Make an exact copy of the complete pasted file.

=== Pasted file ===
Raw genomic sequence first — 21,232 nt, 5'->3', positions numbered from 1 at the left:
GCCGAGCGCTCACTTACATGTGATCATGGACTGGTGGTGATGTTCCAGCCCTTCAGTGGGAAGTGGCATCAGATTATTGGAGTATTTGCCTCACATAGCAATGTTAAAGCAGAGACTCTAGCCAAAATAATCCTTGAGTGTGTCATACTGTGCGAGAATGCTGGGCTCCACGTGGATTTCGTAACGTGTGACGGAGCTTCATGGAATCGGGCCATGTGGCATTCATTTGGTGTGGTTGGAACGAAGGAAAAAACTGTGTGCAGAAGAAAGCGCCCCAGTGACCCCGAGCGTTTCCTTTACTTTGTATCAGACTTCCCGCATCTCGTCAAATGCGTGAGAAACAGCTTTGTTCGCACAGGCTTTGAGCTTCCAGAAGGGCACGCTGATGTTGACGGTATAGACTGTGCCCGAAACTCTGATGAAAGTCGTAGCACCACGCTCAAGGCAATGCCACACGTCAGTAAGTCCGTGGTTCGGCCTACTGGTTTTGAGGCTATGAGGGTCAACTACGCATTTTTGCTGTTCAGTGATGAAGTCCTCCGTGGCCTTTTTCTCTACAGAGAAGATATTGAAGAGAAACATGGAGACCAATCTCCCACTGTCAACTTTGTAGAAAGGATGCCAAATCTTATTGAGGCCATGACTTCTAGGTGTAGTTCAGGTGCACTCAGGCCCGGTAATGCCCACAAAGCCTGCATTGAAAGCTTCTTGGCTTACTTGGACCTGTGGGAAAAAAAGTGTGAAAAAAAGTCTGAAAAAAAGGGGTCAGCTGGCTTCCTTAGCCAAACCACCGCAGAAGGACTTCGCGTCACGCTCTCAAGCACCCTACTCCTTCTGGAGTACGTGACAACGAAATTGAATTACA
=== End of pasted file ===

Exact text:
Raw genomic sequence first — 21,232 nt, 5'->3', positions numbered from 1 at the left:
GCCGAGCGCTCACTTACATGTGATCATGGACTGGTGGTGATGTTCCAGCCCTTCAGTGGGAAGTGGCATCAGATTATTGGAGTATTTGCCTCACATAGCAATGTTAAAGCAGAGACTCTAGCCAAAATAATCCTTGAGTGTGTCATACTGTGCGAGAATGCTGGGCTCCACGTGGATTTCGTAACGTGTGACGGAGCTTCATGGAATCGGGCCATGTGGCATTCATTTGGTGTGGTTGGAACGAAGGAAAAAACTGTGTGCAGAAGAAAGCGCCCCAGTGACCCCGAGCGTTTCCTTTACTTTGTATCAGACTTCCCGCATCTCGTCAAATGCGTGAGAAACAGCTTTGTTCGCACAGGCTTTGAGCTTCCAGAAGGGCACGCTGATGTTGACGGTATAGACTGTGCCCGAAACTCTGATGAAAGTCGTAGCACCACGCTCAAGGCAATGCCACACGTCAGTAAGTCCGTGGTTCGGCCTACTGGTTTTGAGGCTATGAGGGTCAACTACGCATTTTTGCTGTTCAGTGATGAAGTCCTCCGTGGCCTTTTTCTCTACAGAGAAGATATTGAAGAGAAACATGGAGACCAATCTCCCACTGTCAACTTTGTAGAAAGGATGCCAAATCTTATTGAGGCCATGACTTCTAGGTGTAGTTCAGGTGCACTCAGGCCCGGTAATGCCCACAAAGCCTGCATTGAAAGCTTCTTGGCTTACTTGGACCTGTGGGAAAAAAAGTGTGAAAAAAAGTCTGAAAAAAAGGGGTCAGCTGGCTTCCTTAGCCAAACCACCGCAGAAGGACTTCGCGTCACGCTCTCAAGCACCCTACTCCTTCTGGAGTACGTGACAACGAAATTGAATTACA